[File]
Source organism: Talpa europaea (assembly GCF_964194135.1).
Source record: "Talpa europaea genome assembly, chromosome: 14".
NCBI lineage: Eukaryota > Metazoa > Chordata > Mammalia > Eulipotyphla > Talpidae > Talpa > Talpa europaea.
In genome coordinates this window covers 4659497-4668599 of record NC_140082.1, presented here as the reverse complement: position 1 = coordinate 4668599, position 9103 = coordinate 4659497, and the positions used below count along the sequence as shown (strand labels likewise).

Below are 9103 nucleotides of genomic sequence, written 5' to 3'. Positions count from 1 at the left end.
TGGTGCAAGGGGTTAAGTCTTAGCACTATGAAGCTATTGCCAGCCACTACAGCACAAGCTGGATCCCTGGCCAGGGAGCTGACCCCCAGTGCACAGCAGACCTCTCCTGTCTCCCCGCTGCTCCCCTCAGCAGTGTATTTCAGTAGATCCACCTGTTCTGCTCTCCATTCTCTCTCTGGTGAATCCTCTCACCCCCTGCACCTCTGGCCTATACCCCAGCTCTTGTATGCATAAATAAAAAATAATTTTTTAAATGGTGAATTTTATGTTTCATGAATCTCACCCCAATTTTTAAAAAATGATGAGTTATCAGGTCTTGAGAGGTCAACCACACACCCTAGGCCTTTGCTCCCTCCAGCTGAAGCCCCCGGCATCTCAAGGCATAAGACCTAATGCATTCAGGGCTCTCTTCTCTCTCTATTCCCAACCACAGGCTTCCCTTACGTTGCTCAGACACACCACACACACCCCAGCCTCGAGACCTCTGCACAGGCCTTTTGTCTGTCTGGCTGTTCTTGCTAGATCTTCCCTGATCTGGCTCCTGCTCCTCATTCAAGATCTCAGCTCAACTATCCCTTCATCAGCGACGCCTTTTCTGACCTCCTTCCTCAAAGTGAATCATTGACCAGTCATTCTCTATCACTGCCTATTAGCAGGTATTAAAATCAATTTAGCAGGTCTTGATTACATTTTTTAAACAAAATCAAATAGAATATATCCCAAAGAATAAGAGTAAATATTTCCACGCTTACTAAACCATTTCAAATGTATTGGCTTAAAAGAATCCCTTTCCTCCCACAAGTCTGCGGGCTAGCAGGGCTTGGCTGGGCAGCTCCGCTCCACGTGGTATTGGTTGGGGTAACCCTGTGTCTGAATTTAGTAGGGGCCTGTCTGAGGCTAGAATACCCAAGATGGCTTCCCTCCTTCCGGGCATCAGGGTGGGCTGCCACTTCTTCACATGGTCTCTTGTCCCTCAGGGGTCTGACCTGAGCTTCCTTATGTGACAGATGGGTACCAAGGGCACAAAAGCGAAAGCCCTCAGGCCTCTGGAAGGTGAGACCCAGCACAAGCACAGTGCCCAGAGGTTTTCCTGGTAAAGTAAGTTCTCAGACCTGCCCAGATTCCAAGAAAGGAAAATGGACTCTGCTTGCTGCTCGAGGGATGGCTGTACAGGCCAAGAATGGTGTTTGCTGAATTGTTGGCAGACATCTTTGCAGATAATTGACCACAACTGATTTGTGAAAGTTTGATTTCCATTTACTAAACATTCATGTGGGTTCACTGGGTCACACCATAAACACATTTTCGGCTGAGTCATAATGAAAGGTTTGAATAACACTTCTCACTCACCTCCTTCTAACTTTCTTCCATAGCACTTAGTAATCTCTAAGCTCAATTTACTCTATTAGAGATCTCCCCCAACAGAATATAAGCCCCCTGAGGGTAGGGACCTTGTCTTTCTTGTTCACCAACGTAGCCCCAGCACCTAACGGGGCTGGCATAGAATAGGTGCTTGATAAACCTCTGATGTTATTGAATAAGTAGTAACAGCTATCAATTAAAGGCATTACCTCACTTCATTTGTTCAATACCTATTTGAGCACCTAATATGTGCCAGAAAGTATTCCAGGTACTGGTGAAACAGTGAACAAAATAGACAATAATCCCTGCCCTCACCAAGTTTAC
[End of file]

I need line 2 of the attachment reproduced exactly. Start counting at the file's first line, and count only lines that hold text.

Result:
Source record: "Talpa europaea genome assembly, chromosome: 14".